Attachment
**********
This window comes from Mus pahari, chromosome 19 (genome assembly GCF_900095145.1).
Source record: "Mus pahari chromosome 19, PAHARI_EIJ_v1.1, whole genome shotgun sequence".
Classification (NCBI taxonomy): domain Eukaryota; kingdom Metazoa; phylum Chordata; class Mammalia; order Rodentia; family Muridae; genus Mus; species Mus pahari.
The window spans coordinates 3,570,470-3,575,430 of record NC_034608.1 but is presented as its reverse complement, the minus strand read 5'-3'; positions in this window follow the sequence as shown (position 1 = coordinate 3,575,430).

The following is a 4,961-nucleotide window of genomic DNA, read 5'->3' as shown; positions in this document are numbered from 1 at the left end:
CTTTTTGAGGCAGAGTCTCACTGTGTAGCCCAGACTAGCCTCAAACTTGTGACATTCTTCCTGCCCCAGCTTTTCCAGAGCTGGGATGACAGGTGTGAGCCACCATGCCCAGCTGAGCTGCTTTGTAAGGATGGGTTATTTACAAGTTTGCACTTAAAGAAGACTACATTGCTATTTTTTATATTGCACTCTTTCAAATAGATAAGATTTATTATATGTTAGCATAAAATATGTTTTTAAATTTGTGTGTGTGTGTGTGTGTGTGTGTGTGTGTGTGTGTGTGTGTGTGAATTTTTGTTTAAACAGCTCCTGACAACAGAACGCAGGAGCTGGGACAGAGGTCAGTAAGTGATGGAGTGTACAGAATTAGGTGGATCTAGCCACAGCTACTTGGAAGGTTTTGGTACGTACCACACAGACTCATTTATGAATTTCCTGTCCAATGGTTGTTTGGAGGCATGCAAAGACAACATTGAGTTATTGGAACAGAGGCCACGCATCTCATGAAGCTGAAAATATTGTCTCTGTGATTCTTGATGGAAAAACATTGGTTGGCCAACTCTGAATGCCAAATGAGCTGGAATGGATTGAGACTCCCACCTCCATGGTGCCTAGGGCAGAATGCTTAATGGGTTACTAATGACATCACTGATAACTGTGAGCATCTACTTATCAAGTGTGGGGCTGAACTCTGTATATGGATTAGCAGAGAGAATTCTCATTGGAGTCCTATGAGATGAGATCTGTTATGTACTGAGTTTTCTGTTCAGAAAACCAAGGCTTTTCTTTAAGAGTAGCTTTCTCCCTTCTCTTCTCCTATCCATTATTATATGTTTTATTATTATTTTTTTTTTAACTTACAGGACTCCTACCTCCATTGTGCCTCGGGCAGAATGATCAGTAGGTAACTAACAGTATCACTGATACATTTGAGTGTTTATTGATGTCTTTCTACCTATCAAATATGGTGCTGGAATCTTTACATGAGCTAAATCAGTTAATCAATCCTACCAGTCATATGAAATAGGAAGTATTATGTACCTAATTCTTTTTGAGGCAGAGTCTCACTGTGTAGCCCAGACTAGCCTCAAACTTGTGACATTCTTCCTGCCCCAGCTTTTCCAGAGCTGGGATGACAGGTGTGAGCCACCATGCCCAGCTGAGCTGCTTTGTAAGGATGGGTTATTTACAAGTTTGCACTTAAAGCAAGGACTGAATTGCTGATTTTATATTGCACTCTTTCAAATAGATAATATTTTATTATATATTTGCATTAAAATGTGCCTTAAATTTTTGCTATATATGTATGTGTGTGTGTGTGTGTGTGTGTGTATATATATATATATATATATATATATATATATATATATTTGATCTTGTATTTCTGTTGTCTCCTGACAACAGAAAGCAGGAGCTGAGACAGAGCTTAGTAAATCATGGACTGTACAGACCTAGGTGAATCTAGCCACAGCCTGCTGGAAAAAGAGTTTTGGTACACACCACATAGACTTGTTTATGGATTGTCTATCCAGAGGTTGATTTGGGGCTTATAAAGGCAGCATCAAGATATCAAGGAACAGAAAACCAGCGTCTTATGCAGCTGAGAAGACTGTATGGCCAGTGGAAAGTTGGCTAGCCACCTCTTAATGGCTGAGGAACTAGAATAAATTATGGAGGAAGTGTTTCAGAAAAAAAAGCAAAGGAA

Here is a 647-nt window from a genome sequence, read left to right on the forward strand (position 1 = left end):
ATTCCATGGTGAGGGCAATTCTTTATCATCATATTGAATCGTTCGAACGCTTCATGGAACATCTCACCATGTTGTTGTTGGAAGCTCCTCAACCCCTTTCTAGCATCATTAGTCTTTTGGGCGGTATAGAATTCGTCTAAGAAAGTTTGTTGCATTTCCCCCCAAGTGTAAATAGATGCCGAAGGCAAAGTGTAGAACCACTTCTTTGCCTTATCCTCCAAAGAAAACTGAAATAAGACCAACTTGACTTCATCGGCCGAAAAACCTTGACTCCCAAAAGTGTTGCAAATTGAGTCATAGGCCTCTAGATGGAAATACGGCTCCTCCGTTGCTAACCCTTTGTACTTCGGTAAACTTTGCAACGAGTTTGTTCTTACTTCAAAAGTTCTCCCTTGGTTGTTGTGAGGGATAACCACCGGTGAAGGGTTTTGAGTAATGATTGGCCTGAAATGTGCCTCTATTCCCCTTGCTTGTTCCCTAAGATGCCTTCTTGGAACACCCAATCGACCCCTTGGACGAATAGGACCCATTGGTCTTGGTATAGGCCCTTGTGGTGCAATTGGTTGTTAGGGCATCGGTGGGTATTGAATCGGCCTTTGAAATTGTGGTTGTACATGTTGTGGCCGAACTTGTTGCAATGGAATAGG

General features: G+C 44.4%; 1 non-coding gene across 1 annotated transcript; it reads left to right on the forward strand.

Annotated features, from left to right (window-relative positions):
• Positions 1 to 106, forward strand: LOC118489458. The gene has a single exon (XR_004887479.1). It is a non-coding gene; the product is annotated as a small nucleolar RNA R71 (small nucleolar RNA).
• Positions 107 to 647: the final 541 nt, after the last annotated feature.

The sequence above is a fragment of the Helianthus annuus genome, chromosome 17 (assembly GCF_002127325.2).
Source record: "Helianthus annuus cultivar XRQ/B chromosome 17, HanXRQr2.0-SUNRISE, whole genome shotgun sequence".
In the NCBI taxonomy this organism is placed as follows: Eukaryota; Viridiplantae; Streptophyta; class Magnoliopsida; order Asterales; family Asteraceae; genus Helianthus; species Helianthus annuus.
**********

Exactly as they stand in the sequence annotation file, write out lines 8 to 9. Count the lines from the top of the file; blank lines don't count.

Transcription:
ATTCCATGGTGAGGGCAATTCTTTATCATCATATTGAATCGTTCGAACGCTTCATGGAACATCTCACCATGTTGTTGTTGGAAGCTCCTCAACCCCTTTCTAGCATCATTAGTCTTTTGGGCGGTATAGAATTCGTCTAAGAAAGTTTGTTGCATTTCCCCCCAAGTGTAAATAGATGCCGAAGGCAAAGTGTAGAACCACTTCTTTGCCTTATCCTCCAAAGAAAACTGAAATAAGACCAACTTGACTTCATCGGCCGAAAAACCTTGACTCCCAAAAGTGTTGCAAATTGAGTCATAGGCCTCTAGATGGAAATACGGCTCCTCCGTTGCTAACCCTTTGTACTTCGGTAAACTTTGCAACGAGTTTGTTCTTACTTCAAAAGTTCTCCCTTGGTTGTTGTGAGGGATAACCACCGGTGAAGGGTTTTGAGTAATGATTGGCCTGAAATGTGCCTCTATTCCCCTTGCTTGTTCCCTAAGATGCCTTCTTGGAACACCCAATCGACCCCTTGGACGAATAGGACCCATTGGTCTTGGTATAGGCCCTTGTGGTGCAATTGGTTGTTAGGGCATCGGTGGGTATTGAATCGGCCTTTGAAATTGTGGTTGTACATGTTGTGGCCGAACTTGTTGCAATGGAATAGG

General features: G+C 44.4%; 1 non-coding gene across 1 annotated transcript; it reads left to right on the forward strand.